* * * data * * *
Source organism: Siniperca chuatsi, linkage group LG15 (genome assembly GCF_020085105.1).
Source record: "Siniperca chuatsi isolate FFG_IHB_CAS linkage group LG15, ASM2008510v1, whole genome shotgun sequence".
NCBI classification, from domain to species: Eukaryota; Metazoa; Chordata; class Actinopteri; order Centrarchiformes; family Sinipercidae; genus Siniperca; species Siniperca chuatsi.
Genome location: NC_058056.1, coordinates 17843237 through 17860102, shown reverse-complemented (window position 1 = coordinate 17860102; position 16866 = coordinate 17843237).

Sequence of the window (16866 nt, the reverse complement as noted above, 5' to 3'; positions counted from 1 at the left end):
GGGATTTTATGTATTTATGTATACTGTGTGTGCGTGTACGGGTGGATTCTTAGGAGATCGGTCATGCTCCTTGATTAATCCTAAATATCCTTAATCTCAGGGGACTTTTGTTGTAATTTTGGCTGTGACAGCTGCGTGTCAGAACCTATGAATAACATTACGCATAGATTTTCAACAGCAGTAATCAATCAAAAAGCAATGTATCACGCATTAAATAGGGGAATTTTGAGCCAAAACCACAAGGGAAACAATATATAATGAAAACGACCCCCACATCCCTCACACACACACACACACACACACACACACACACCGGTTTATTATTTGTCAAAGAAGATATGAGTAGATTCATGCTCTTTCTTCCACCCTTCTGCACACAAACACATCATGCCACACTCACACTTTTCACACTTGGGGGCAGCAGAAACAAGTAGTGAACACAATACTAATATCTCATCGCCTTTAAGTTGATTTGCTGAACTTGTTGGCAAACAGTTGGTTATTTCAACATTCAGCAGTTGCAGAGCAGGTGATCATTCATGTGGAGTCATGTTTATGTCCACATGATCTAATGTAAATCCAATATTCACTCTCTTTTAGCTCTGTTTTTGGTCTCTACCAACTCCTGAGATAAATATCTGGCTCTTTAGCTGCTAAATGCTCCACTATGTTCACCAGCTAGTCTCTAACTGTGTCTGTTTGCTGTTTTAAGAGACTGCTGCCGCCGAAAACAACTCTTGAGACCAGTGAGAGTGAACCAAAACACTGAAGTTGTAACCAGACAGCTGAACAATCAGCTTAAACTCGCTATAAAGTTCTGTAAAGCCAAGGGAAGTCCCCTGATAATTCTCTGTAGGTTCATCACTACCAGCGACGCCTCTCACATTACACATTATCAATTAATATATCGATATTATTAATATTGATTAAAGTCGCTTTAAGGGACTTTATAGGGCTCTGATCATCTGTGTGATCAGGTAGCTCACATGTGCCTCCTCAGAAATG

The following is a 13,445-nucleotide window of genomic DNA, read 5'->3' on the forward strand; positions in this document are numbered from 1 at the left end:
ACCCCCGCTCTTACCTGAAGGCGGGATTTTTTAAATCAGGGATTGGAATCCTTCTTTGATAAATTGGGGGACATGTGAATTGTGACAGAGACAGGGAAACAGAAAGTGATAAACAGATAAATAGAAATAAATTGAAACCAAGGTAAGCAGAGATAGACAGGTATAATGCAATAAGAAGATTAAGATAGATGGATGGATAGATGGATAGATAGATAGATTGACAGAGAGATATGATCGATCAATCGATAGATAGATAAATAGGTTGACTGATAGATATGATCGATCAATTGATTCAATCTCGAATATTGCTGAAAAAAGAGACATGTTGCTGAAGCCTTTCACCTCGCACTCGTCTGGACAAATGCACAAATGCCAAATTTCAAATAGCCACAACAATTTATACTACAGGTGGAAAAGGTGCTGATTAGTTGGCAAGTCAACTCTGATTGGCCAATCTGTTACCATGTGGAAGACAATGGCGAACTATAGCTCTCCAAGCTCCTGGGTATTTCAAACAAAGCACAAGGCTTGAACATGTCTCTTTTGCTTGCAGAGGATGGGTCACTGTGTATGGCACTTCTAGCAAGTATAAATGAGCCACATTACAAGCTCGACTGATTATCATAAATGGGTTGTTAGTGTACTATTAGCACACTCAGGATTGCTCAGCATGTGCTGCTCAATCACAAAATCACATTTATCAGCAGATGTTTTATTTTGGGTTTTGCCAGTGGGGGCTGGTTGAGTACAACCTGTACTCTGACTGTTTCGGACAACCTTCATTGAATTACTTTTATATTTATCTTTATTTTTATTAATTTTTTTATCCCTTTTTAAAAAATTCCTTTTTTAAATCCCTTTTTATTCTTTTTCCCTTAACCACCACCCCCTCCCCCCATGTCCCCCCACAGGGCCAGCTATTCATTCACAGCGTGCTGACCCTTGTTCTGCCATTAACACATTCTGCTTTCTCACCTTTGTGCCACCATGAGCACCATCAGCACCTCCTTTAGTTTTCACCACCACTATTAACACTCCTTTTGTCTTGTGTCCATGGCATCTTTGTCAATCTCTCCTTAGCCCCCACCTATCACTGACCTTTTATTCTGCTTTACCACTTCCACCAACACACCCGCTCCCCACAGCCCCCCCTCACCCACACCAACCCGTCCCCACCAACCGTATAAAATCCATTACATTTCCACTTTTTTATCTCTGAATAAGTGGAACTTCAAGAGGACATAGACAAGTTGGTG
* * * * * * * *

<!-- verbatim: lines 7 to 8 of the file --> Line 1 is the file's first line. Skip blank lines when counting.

The following is a 13,445-nucleotide window of genomic DNA, read 5'->3' on the forward strand; positions in this document are numbered from 1 at the left end:
ACCCCCGCTCTTACCTGAAGGCGGGATTTTTTAAATCAGGGATTGGAATCCTTCTTTGATAAATTGGGGGACATGTGAATTGTGACAGAGACAGGGAAACAGAAAGTGATAAACAGATAAATAGAAATAAATTGAAACCAAGGTAAGCAGAGATAGACAGGTATAATGCAATAAGAAGATTAAGATAGATGGATGGATAGATGGATAGATAGATAGATTGACAGAGAGATATGATCGATCAATCGATAGATAGATAAATAGGTTGACTGATAGATATGATCGATCAATTGATTCAATCTCGAATATTGCTGAAAAAAGAGACATGTTGCTGAAGCCTTTCACCTCGCACTCGTCTGGACAAATGCACAAATGCCAAATTTCAAATAGCCACAACAATTTATACTACAGGTGGAAAAGGTGCTGATTAGTTGGCAAGTCAACTCTGATTGGCCAATCTGTTACCATGTGGAAGACAATGGCGAACTATAGCTCTCCAAGCTCCTGGGTATTTCAAACAAAGCACAAGGCTTGAACATGTCTCTTTTGCTTGCAGAGGATGGGTCACTGTGTATGGCACTTCTAGCAAGTATAAATGAGCCACATTACAAGCTCGACTGATTATCATAAATGGGTTGTTAGTGTACTATTAGCACACTCAGGATTGCTCAGCATGTGCTGCTCAATCACAAAATCACATTTATCAGCAGATGTTTTATTTTGGGTTTTGCCAGTGGGGGCTGGTTGAGTACAACCTGTACTCTGACTGTTTCGGACAACCTTCATTGAATTACTTTTATATTTATCTTTATTTTTATTAATTTTTTTATCCCTTTTTAAAAAATTCCTTTTTTAAATCCCTTTTTATTCTTTTTCCCTTAACCACCACCCCCTCCCCCCATGTCCCCCCACAGGGCCAGCTATTCATTCACAGCGTGCTGACCCTTGTTCTGCCATTAACACATTCTGCTTTCTCACCTTTGTGCCACCATGAGCACCATCAGCACCTCCTTTAGTTTTCACCACCACTATTAACACTCCTTTTGTCTTGTGTCCATGGCATCTTTGTCAATCTCTCCTTAGCCCCCACCTATCACTGACCTTTTATTCTGCTTTACCACTTCCACCAACACACCCGCTCCCCACAGCCCCCCCTCACCCACACCAACCCGTCCCCACCAACCGTATAAAATCCATTACATTTCCACTTTTTTATCTCTGAATAAGTGGAACTTCAAGAGGACATAGACAAGTTGGTG